February 17, 2016
State Treasurer Clint Zweifel said the new management agreement for the Missouri 529 College Savings Plan, or MOST, will save parents millions of dollars.
“We’ve made it easier for families to save for college, made it less expensive for them,” Zweifel said.
The new program reduces fees, which is significant considering the total value of about 155,000 accounts across Missouri is about $2.4 billion, Zweifel said.
“High fees are the biggest investment drag on most retail investors’ returns, so … trying to reduce those fees was important,” he said. “We reduced fees by 25 percent for most of our participants and up to 80 percent for some of them. They’re going to save about $20 million over five years.”
The money will stay in taxpayers’ pockets rather than go into a mutual fund or an investment firm, Zweifel said.
“It will help (taxpayers) save even more and help that money grow even faster,” he said.
Other college savings plans across the country also have low fees, but require a $3,000 investment minimum, Zweifel said.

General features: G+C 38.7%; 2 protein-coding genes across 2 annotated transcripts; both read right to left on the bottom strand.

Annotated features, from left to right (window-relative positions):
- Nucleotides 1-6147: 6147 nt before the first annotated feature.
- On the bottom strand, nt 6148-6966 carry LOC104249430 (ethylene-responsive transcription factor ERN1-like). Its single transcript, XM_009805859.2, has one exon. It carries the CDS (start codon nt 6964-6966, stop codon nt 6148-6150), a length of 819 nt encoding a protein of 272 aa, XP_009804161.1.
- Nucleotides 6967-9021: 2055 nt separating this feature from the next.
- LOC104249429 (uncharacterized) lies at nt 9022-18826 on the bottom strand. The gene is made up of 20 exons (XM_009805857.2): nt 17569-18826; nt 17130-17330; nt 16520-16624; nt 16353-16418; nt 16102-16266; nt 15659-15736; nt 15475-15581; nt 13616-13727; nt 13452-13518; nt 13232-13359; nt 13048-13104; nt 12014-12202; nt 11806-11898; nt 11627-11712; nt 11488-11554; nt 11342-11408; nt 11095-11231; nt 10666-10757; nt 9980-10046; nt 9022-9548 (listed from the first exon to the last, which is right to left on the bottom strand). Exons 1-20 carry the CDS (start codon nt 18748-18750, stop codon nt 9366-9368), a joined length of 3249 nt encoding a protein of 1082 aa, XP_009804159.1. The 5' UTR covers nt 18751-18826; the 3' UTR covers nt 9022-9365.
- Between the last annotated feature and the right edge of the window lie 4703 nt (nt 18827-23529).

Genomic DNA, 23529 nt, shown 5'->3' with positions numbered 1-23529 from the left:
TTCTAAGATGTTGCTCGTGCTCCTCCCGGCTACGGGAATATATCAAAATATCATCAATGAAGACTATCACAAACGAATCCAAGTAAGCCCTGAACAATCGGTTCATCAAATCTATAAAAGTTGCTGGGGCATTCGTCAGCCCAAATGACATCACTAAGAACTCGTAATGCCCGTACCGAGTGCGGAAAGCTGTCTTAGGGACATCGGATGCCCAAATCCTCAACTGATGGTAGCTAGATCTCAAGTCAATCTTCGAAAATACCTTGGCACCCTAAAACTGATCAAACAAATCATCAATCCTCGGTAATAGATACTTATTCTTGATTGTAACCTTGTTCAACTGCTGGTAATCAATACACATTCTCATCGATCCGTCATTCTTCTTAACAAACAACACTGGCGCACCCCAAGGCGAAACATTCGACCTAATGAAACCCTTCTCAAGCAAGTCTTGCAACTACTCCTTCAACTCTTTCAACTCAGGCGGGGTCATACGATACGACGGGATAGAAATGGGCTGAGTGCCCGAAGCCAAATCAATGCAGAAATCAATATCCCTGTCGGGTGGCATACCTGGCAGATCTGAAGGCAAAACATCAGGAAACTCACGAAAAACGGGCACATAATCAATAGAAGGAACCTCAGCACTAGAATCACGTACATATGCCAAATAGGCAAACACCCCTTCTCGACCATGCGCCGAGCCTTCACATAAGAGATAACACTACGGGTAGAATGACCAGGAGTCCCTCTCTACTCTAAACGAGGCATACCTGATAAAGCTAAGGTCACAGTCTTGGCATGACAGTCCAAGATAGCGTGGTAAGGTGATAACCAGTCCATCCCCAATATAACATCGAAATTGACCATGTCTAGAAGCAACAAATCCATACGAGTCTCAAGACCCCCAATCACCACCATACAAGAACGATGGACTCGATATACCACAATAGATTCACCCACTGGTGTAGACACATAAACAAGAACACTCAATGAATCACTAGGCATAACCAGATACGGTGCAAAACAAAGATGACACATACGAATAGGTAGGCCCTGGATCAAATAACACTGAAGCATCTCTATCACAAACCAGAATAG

“Which stops a lot of people right at the door,” he said, but the Missouri 529 College Savings Plan has no minimum. “You contribute a dollar if you want to, $5, every pay period.”
The focus is to get parents to invest over time in the education of their children, Zweifel said.
“If we can just get individuals in the habit of saving a few dollars here and there, over time they can build that amount up,” Zweifel said. “Getting into the habit is an important part of that.”
The savings formula works, he said.
“Low fees, high access and eliminating hurdles to savings are all good tenants … in terms of investments strategy,” Zweifel said.
Zweifel’s office announced the new contract is with Ascensus College Savings. The agreement “retains most of the plan’s current Vanguard investment options but includes five new portfolios managed by Dimensional Fund Advisors” and “MOST 529 Advisor Plan accounts will be rolled into the MOST 529 Direct Plan,” Treasurer’s Office information states.
A MOST account has a greater value than money, Zweifel said.
“The other thing that we’ve learned is that the value of a college savings account has a profound impact on that child’s likelihood of attending college.”
Zweifel said research shows a college savings account is more valuable to children than the amount of money in the account.
“These accounts really help set expectations early on,” he said. “They help become a focal point of a conversation between parents and kids about their future, their dreams, their aspirations, and what they want to do to achieve them.”
NAST Appointed to Congressional Task Force on Intergovernmental Affairs https://goo.gl/do8ZYR